Kings might appear to have the world at their feet, but more often than not they are unhappy people, and many are completely mad. Since they are generally born to the job (or cleverly marry into it), you can’t quite turn around and say, “People get the leaders they deserve,” as you might in a democracy, or in places where elections (not necessarily democratic) are held. But you can judge them nonetheless. You also can undermine them at times, and in certain cases even overthrow them — ideally before they undo you.

Two plays now running on Chicago stages — each flawed but intriguing and well-acted — give us portraits of the twisted men who would be (or are) kings, and all those who must suffer from their tirades, whims, power plays and delusions. Here is a closer look:

• “HENRY IV” [Through Nov. 13 in a Remy Bumppo Theatre production at the Greenhouse Theater Center, 2257 N. Lincoln. For tickets, $42.50 – $52.50, call (773) 404 – 7336 or visit Runs 1 hour and 50 minutes with one intermission. Somewhat recommended.]

The first thing you should know is that this is not Shakespeare’s “Henry IV,” but rather the rarely revived 1922 absurdist drama by Italian playwright Luigi Pirandello as translated and tweaked by Tom Stoppard. The story plays on the delusions of an aristocrat who suffered a traumatic brain injury from a fall off a horse while he was playing Henry IV (the Holy Roman Emperor, not the English king) in a pageant, and as a result comes to believe he truly is that king. What’s more, for the next 20 years, his family and unrequited love, aided by some actors-for-hire, try to sustain him and his delusions by carrying on an elaborate charade in a remote medieval villa where he is treated like (and behaves like) a moody, capricious royal.

The play, directed by Nick Sandys, unfolds at the moment a doctor is finally brought in to see if he can affect a cure. And before it’s all over the questions are these: Who is truly mad, and who is sane? Have “Henry’s” enablers lost their sanity (and even their lives) as a result of two decades of play-acting? Are we all just play-acting or way through life? And finally, did this aristocrat take a perverse pleasure in his madness, whether real or perceived? As it happens, a whole lot of cuckoos are flying over the nest here.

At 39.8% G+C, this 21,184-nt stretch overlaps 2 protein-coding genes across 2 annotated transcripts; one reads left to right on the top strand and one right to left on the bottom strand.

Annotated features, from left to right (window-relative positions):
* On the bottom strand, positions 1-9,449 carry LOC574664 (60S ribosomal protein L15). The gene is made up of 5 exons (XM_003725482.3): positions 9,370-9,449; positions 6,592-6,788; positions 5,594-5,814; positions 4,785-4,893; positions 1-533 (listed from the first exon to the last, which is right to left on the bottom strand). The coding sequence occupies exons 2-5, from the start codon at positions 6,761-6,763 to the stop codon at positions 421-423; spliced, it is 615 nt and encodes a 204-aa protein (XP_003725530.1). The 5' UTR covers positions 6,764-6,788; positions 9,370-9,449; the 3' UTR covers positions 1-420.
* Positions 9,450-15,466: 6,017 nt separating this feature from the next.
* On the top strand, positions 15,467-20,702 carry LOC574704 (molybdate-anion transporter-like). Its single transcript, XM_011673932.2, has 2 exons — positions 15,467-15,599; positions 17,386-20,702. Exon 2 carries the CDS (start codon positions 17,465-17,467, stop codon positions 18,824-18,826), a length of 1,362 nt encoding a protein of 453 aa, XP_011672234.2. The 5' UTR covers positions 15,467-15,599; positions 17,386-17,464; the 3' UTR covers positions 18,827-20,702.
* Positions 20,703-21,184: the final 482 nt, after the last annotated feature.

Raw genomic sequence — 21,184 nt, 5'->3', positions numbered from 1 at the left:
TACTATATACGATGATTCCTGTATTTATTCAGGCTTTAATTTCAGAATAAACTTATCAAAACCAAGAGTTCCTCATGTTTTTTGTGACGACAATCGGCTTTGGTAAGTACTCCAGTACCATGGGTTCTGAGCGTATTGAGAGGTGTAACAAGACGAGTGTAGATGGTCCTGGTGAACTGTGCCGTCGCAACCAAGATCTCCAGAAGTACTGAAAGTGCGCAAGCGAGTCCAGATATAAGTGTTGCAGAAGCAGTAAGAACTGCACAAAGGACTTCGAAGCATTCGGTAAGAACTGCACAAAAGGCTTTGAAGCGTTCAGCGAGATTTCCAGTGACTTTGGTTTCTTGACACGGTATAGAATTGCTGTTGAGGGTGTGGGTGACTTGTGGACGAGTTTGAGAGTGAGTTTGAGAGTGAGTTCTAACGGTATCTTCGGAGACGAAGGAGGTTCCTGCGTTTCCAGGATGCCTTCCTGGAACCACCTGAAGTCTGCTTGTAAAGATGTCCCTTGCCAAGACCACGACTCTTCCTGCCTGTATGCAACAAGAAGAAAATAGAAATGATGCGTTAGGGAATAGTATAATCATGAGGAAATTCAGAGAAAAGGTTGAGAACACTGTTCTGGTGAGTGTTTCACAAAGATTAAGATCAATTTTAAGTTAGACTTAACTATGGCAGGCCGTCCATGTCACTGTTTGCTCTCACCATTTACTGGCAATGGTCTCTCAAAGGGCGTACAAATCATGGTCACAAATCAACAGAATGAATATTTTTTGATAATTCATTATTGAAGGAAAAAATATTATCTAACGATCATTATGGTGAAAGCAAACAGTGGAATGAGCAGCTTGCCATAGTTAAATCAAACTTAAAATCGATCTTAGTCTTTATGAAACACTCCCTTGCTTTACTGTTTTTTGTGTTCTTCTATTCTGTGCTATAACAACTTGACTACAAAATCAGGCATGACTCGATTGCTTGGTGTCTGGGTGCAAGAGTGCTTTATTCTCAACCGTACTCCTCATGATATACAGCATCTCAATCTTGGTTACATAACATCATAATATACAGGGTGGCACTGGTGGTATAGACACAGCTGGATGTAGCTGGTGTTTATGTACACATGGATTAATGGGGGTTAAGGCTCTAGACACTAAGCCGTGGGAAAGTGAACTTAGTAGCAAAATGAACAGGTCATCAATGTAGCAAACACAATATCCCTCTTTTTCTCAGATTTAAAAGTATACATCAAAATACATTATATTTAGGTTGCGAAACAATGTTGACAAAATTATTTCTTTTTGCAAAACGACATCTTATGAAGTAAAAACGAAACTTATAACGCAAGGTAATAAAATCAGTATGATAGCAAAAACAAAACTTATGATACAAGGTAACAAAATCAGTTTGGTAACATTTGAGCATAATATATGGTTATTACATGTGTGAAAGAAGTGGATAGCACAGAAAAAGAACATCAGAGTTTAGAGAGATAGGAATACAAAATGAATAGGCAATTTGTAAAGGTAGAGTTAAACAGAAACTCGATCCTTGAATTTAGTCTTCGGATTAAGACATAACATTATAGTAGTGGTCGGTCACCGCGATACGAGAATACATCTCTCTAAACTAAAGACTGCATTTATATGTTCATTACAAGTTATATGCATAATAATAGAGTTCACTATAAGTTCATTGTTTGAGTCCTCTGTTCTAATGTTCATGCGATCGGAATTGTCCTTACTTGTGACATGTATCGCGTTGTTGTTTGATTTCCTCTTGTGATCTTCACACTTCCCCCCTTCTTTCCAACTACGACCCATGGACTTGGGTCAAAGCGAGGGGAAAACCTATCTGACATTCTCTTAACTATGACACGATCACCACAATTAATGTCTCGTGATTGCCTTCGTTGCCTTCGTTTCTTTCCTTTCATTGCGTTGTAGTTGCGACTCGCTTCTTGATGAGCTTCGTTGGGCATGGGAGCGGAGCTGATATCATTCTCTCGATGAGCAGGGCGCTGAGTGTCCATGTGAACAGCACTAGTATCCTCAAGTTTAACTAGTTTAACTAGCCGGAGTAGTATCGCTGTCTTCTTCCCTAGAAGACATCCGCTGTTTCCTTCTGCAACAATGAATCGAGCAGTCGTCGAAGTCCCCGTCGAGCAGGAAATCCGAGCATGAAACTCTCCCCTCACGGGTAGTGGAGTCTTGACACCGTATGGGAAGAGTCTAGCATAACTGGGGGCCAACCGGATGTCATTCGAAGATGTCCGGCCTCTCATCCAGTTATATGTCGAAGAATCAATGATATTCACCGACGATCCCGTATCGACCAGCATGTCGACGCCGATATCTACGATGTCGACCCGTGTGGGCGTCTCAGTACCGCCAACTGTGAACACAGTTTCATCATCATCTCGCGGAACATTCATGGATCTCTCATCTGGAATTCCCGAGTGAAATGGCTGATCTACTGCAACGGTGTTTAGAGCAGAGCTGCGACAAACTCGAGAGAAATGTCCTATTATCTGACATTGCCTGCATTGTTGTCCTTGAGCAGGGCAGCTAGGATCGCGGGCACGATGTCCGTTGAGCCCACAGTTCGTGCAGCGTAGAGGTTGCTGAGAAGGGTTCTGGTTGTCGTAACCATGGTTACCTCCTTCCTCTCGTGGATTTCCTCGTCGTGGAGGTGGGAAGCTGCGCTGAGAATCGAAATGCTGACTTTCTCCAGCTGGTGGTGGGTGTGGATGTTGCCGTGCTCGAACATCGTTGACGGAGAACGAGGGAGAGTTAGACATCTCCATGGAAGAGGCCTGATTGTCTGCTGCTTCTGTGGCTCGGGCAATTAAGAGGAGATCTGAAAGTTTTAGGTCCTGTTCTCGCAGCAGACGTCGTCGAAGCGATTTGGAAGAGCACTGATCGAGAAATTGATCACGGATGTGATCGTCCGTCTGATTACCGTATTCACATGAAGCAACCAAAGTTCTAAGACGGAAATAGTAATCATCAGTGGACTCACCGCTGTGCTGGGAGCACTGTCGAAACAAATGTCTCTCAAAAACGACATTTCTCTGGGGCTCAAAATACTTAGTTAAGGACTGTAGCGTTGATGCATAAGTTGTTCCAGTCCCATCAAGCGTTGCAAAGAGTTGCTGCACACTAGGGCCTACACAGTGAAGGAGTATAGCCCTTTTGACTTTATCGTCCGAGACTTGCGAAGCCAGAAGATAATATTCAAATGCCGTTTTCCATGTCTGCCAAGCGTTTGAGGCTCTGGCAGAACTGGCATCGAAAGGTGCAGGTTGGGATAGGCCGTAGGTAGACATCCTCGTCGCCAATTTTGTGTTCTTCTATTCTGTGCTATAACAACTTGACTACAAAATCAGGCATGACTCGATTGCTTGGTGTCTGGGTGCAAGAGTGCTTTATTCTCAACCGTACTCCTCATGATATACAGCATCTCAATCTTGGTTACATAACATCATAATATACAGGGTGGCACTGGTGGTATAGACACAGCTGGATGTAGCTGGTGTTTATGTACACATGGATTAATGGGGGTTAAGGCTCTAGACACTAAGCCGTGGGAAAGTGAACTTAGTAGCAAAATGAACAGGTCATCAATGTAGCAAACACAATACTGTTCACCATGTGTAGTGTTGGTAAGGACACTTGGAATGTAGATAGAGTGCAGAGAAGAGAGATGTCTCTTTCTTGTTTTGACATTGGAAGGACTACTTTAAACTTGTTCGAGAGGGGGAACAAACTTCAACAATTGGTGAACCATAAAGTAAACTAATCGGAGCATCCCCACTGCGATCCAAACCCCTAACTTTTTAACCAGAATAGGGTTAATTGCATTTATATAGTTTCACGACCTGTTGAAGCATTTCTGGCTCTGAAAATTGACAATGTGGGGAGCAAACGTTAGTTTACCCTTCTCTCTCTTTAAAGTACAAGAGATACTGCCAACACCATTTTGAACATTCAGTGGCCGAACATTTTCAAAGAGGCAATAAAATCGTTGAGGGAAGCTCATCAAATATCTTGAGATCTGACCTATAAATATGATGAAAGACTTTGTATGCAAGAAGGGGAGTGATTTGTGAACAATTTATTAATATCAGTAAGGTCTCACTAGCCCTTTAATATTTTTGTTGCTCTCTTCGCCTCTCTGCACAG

The first half of the play is dense, repetitive and full of references to historical characters and real-life relationships that quickly grow tedious. But there is one all-important reason to see this play and it is Mark Montgomery, the brilliant Chicago actor whose presence sets the stage on fire and conjures the many aspects of his character with a sort of Robin Williams-like genius for split-second flips of the mind. He is electrifying from start to finish, and easily earns his crown.

• THE LAST WIFE” [Through Dec. 18 at TimeLine Theatre, 615 W. Wellington. For tickets, $38 – $51, call (773) 281-8463 or visit Runs 2 hours and 30 minutes with one intermission. Somewhat recommended.]

Steve Pickering plays Henry and AnJi White plays Kate in Kate Henning's play, "The Last Wife," at TimeLine Theatre. (Photo: Lara Goetsch)

Steve Pickering plays Henry and AnJi White plays Kate in Kate Henning’s play, “The Last Wife,” at TimeLine Theatre. (Photo: Lara Goetsch)

You need look no further than our current electoral situation to understand why Canadian playwright Kate Hennig penned “The Last Wife,” a modern-dress look at the relationship between King Henry VIII and Katherine Parr, the last of his six wives, and the one who escaped the fates of the five earlier women who were divorced, executed or, in one case, died in childbirth.

When the two meet, Henry (Steve Pickering) is still full of strong-armed bluster but clearly has intimations of his aging, while Kate (AnJi White) is a sexy, strong-minded woman with an insistent young lover (Nate Santana). Though she understands she cannot deny Henry’s marriage proposal, she also has a shrewd sense of how to use sex, as well as her fierce intelligence and strategic wiles, to control him as much as possible. In addition, she makes the education and independence of his female children from other relationships — Mary (the intriguing Paola Sanchez Abreu), already a young woman, and Bess (Caroline Heffernan), still a girl — of utmost importance, while also tutoring his young son.

The TimeLine production, directed by Nick Bowling (and cast with notable diversity) is vividly acted, with the power couple at its center capable of true fireworks. Pickering captures Henry’s stormy nature, which grows even more ferocious when he senses a certain impotence, while White (so brilliant in Timeline’s “Sunset Baby”) easily commands the room, and the bedroom.

Hennig has written many bristling scenes, including some tension-filled yet tender ones. But overall her play (notably her first) tries too hard, so that its sexual politics and proto-feminist agenda often feel heavily telegraphed. On the other hand, it might just be a perfect reflection of the temper of our times.